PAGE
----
Okay, so the engagement took longer than a month and probably some of the preliminary groundwork that enticed my company to transfer me did as well, but moving in with my new fiance in Toronto and transferring to our Waterloo office all happened within a month. I’ve now been here for a bit over a month and am still settling in.
There are a few things about Ontario that are different from the Bay Area, where I’m from, that I think are worth sharing. Toronto is far more international than San Francisco, which I did not know before. There are numerous mixed couples floating about which I was beginning to believe was a thing of the past, until I came here. It makes me and my mix feel very at home. Living in Toronto on a middle class salary is the bomb! Everything is so affordable because of the amazing social infrastructure! Also, we got a dog and found out that anyone can have a dog in any apartment in Ontario. “No Dogs Allowed” clauses are void! Check it out. So if you love your furry beasts and want to live in an amazing metropolitan area, come live in Toronto. Parks are everywhere, and it is totally flat here. I just got a cruiser bike, which would not have been effective on Bernal Hill in San Francisco, for a mere $30.00CAD and it is perfect for running errands and just cruising around. Rollerblading is still ok-to-do here, which also makes me feel good since, I still love to rollerblade. I don’t like being made to feel like I’m stuck in the 80’s just because I love a good thigh and hip workout! The summers are awesome because, in Toronto at least, beer gardens and outdoor patio dining are copiously abundant.
One thing I’m still missing here is the choice of local and organic food I can get in abundance from one grocery store, in California. It seems one must make a choice between eating local and eating organic, in most cases. While I’ve found decent health food stores, I’m still missing a Rainbow Grocery store duplicate in Toronto. In San Francisco I could always find everything in one store, whereas here, I go to two or three stores to get my usual fare. However, with that said, I did just discover St. Lawrence Market, which is a labyrinth of shops offering everything from Montreal bagels to a plethora of cheese to organic fruits and veggies to creative tofu dishes. I still have to discover everything. Just to hint at the enormity of the task, there is a guy who has created 35 flavors of mustard and all flavors are on display and there are clothing stores I still haven’t ventured into. There is also a farmers market across the street which I have yet to explore.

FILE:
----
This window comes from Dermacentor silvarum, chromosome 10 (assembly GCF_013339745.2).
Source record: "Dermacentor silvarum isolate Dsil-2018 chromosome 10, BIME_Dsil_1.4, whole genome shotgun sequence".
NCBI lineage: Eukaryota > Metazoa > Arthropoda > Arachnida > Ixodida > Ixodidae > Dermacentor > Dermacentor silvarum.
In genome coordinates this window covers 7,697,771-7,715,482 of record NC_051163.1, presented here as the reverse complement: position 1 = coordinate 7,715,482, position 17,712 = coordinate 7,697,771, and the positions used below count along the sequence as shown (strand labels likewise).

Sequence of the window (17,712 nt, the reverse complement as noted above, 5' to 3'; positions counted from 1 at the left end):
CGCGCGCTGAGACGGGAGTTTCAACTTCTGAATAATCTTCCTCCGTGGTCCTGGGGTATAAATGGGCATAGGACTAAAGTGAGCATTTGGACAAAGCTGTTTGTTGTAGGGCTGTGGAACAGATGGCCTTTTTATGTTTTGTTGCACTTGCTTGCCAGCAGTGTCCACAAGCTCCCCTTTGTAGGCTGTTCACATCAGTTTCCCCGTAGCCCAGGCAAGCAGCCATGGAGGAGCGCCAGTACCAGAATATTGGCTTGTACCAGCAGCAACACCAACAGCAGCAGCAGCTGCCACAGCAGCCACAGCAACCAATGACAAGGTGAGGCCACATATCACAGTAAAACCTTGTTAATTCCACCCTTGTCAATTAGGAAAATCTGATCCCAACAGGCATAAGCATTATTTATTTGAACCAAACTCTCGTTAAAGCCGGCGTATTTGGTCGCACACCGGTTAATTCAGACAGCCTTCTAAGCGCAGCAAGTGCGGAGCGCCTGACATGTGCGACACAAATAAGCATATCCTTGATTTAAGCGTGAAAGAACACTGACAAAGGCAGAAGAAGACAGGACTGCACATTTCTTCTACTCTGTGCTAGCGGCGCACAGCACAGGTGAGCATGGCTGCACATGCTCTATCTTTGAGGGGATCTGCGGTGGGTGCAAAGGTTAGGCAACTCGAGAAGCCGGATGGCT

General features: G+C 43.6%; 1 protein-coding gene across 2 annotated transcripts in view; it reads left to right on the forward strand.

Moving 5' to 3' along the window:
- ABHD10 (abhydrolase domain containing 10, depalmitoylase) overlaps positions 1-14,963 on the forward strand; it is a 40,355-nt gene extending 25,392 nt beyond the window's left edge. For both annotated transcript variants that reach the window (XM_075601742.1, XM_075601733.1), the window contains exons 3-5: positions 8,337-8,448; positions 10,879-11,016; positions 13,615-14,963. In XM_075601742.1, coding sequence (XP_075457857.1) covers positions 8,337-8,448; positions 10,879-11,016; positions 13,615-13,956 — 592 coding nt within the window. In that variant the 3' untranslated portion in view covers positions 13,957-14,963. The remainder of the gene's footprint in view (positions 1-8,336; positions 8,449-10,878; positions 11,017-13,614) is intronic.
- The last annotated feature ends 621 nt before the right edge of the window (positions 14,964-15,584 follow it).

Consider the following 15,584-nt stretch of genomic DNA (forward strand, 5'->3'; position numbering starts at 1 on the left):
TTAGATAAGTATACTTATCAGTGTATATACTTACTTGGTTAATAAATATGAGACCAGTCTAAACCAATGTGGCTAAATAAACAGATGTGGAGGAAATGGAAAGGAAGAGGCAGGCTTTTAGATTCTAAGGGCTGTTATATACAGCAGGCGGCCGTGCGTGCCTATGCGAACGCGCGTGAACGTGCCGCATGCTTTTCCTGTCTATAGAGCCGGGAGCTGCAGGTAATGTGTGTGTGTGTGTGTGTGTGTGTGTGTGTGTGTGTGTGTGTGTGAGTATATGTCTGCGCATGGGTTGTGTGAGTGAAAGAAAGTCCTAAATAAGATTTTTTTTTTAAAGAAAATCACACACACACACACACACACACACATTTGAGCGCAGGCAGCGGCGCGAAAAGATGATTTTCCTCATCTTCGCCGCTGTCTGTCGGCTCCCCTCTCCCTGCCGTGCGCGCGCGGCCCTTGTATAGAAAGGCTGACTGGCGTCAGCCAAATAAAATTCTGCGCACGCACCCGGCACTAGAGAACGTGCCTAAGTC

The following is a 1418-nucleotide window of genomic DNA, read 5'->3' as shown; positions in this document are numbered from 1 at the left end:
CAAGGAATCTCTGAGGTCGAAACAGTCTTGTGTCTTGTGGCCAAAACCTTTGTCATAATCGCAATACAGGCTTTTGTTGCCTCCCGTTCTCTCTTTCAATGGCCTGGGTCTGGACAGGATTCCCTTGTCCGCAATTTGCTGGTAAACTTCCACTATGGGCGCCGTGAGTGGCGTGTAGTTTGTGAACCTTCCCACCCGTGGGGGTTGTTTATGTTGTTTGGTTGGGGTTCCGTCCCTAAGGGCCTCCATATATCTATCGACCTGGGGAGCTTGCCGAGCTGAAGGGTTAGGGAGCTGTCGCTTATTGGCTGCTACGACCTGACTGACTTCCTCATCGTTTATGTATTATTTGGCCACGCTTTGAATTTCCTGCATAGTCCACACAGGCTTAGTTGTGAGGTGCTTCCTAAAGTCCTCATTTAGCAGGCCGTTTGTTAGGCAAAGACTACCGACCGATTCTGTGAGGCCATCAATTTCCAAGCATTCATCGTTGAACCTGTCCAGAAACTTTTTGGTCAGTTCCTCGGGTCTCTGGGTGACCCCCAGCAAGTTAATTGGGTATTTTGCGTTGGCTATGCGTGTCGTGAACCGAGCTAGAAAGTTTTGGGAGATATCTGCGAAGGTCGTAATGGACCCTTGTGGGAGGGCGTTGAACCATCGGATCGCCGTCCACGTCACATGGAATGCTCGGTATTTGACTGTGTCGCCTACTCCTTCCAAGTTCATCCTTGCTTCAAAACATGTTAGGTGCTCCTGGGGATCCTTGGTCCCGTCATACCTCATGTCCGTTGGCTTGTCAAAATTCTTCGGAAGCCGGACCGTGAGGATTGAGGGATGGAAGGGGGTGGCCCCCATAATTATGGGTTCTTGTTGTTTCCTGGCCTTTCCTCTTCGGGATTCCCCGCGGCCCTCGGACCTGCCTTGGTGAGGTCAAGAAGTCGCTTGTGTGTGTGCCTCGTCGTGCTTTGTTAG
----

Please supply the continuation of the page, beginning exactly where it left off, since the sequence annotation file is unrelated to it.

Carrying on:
Then there is Kensington Market, which is an amazing artists neighborhood that used to be a labyrinth of shops reminiscent of the bazaar in Old Jerusalem, but some restaurants moved in where stores used to be making it a bit less busy. Nonetheless, it is still an amazing place to find food and trinkets. The neighborhood is known for being a shoppers paradise.
There are some negative things about moving to another country such as, attempting to transfer money to a US bank account. So far the only way I’ve found to do this is through paypal.ca where you can add a US bank account to your account. However, if you already have a US PayPal account, you must delete that account. Similarly, things like personal article insurance has been a huge hassle. I had my policy through State Farm in the US. They have State Farm here too, but completely different policies. I moved to another insurance company after the State Farm representative insisted that I come into the office to show her my ring, which was appraised only three months ago. I truly believe that she did not trust that it existed. In addition, they could not just transfer my policy.